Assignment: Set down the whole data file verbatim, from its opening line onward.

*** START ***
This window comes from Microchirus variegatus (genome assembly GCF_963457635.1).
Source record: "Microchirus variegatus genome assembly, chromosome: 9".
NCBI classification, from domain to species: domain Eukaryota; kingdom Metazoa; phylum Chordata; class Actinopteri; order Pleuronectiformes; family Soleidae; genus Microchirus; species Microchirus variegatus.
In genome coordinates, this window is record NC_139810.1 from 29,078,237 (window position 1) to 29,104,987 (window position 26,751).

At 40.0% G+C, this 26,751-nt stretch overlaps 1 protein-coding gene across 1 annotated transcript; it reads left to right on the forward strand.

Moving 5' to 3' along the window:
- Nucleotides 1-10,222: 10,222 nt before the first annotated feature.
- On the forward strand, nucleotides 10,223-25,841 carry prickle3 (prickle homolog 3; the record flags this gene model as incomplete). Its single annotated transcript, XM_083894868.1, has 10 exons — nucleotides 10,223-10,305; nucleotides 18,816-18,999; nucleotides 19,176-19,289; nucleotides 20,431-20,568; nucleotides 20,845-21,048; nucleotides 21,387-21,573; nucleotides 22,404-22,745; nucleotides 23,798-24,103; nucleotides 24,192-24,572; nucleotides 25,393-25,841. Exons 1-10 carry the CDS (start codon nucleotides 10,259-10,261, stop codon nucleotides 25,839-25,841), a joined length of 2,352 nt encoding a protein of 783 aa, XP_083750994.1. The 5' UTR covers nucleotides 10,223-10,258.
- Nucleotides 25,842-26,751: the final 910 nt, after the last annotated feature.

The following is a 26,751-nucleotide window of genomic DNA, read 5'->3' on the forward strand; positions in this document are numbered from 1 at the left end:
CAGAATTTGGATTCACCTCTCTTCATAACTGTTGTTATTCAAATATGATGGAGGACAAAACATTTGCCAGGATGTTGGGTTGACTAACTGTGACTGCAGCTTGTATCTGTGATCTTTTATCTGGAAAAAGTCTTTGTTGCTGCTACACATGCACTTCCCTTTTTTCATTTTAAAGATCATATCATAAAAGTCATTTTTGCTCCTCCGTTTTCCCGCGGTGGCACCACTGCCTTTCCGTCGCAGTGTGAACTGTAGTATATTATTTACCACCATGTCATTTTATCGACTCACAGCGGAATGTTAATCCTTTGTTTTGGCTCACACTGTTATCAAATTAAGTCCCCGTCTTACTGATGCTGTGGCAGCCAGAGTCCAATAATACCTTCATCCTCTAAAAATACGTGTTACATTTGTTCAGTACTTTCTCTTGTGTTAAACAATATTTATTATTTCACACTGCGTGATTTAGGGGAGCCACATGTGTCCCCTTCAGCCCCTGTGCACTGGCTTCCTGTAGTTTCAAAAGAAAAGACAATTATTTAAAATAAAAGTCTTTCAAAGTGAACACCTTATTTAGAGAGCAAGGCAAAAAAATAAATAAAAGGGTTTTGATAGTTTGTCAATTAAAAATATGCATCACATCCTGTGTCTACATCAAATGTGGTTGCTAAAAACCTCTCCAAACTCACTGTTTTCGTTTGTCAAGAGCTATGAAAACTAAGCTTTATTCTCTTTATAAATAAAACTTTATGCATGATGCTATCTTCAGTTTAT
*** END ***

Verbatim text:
This window comes from Microchirus variegatus (genome assembly GCF_963457635.1).
Source record: "Microchirus variegatus genome assembly, chromosome: 9".
NCBI classification, from domain to species: domain Eukaryota; kingdom Metazoa; phylum Chordata; class Actinopteri; order Pleuronectiformes; family Soleidae; genus Microchirus; species Microchirus variegatus.
In genome coordinates, this window is record NC_139810.1 from 29,078,237 (window position 1) to 29,104,987 (window position 26,751).

At 40.0% G+C, this 26,751-nt stretch overlaps 1 protein-coding gene across 1 annotated transcript; it reads left to right on the forward strand.

Moving 5' to 3' along the window:
- Nucleotides 1-10,222: 10,222 nt before the first annotated feature.
- On the forward strand, nucleotides 10,223-25,841 carry prickle3 (prickle homolog 3; the record flags this gene model as incomplete). Its single annotated transcript, XM_083894868.1, has 10 exons — nucleotides 10,223-10,305; nucleotides 18,816-18,999; nucleotides 19,176-19,289; nucleotides 20,431-20,568; nucleotides 20,845-21,048; nucleotides 21,387-21,573; nucleotides 22,404-22,745; nucleotides 23,798-24,103; nucleotides 24,192-24,572; nucleotides 25,393-25,841. Exons 1-10 carry the CDS (start codon nucleotides 10,259-10,261, stop codon nucleotides 25,839-25,841), a joined length of 2,352 nt encoding a protein of 783 aa, XP_083750994.1. The 5' UTR covers nucleotides 10,223-10,258.
- Nucleotides 25,842-26,751: the final 910 nt, after the last annotated feature.

The following is a 26,751-nucleotide window of genomic DNA, read 5'->3' on the forward strand; positions in this document are numbered from 1 at the left end:
CAGAATTTGGATTCACCTCTCTTCATAACTGTTGTTATTCAAATATGATGGAGGACAAAACATTTGCCAGGATGTTGGGTTGACTAACTGTGACTGCAGCTTGTATCTGTGATCTTTTATCTGGAAAAAGTCTTTGTTGCTGCTACACATGCACTTCCCTTTTTTCATTTTAAAGATCATATCATAAAAGTCATTTTTGCTCCTCCGTTTTCCCGCGGTGGCACCACTGCCTTTCCGTCGCAGTGTGAACTGTAGTATATTATTTACCACCATGTCATTTTATCGACTCACAGCGGAATGTTAATCCTTTGTTTTGGCTCACACTGTTATCAAATTAAGTCCCCGTCTTACTGATGCTGTGGCAGCCAGAGTCCAATAATACCTTCATCCTCTAAAAATACGTGTTACATTTGTTCAGTACTTTCTCTTGTGTTAAACAATATTTATTATTTCACACTGCGTGATTTAGGGGAGCCACATGTGTCCCCTTCAGCCCCTGTGCACTGGCTTCCTGTAGTTTCAAAAGAAAAGACAATTATTTAAAATAAAAGTCTTTCAAAGTGAACACCTTATTTAGAGAGCAAGGCAAAAAAATAAATAAAAGGGTTTTGATAGTTTGTCAATTAAAAATATGCATCACATCCTGTGTCTACATCAAATGTGGTTGCTAAAAACCTCTCCAAACTCACTGTTTTCGTTTGTCAAGAGCTATGAAAACTAAGCTTTATTCTCTTTATAAATAAAACTTTATGCATGATGCTATCTTCAGTTTAT